David Bourget (Western Ontario)
David Chalmers (ANU, NYU)
Rafael De Clercq
Jack Alan Reynolds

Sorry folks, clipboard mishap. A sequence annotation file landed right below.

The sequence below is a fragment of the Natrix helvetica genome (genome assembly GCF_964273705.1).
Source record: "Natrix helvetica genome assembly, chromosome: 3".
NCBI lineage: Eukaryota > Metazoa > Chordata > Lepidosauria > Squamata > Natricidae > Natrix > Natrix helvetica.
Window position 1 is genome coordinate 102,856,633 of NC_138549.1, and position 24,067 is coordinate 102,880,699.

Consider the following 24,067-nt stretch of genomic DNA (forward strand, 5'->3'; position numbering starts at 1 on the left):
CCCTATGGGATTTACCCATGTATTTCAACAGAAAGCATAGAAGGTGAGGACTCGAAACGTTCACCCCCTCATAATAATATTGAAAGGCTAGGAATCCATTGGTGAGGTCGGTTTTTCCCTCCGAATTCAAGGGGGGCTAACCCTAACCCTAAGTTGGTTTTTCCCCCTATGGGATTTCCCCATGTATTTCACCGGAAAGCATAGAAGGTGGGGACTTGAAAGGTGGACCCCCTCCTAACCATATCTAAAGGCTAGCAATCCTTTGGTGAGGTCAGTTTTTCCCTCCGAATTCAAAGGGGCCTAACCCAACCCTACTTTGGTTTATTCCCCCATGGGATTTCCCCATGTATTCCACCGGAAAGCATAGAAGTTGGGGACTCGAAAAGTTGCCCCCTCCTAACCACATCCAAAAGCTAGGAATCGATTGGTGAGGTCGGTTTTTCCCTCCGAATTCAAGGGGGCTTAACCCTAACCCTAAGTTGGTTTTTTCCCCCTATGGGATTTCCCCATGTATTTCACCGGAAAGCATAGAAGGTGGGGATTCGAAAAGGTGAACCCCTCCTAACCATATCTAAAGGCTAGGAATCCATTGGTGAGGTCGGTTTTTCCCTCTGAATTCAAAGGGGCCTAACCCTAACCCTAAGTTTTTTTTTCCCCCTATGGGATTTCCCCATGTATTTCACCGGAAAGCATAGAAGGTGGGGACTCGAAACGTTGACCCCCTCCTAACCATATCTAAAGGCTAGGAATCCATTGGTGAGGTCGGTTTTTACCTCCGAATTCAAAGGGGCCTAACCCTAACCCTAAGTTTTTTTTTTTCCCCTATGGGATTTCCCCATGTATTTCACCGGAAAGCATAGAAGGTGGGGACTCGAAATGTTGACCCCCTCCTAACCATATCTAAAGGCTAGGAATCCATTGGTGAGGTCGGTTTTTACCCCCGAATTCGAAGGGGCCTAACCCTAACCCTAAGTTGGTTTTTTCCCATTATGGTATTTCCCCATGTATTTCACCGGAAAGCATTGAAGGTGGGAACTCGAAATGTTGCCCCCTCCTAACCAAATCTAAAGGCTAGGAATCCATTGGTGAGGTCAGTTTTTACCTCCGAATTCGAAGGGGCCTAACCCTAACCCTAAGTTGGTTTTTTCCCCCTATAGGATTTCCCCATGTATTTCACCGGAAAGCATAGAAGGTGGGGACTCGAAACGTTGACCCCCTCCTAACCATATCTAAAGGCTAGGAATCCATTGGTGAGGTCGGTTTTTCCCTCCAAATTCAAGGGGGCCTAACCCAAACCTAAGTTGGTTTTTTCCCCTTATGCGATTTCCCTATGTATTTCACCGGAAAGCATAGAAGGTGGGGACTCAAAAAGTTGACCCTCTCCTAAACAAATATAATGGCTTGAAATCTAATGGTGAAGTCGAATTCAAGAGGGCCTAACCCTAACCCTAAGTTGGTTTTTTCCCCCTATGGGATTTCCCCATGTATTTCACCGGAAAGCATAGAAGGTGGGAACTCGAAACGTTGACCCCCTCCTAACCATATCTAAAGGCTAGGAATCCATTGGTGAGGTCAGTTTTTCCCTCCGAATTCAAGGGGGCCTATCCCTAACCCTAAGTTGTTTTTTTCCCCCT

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In the context of theories of the connection between mind and brain, physicalism is the demand that all is basically purely physical. But the conception of “physical” embodied in this demand is characterized essentially by the properties of the physical that hold in classical physical theories. Certain of those properties contradict the character of the physical in quantum mechanics, which provides a better, more comprehensive, and more fundamental account of phenomena. It is argued that the difficulties that have plagued physicalists for half a century, and that continue to do so, dissolve when the classical idea of the physical is replaced by its quantum successor. The argument is concretized in way that makes it accessible to non-physicists by exploiting the recent evidence connecting our conscious experiences to macroscopic measurable synchronous oscillations occurring in wellseparated parts of the brain. A specific new model of the mind-brain connection that is fundamentally quantum mechanical but that ties conscious experiences to these macroscopic synchronous oscillations is used to illustrate the essential disparities between the classical and quantum notions of the physical, and in particular to demonstrate the failure in the quantum world of the principle of the causal closure of the physical, a failure that goes beyond what is entailed by the randomness in the outcomes of observations, and that accommodates the efficacy in the brain of conscious intention
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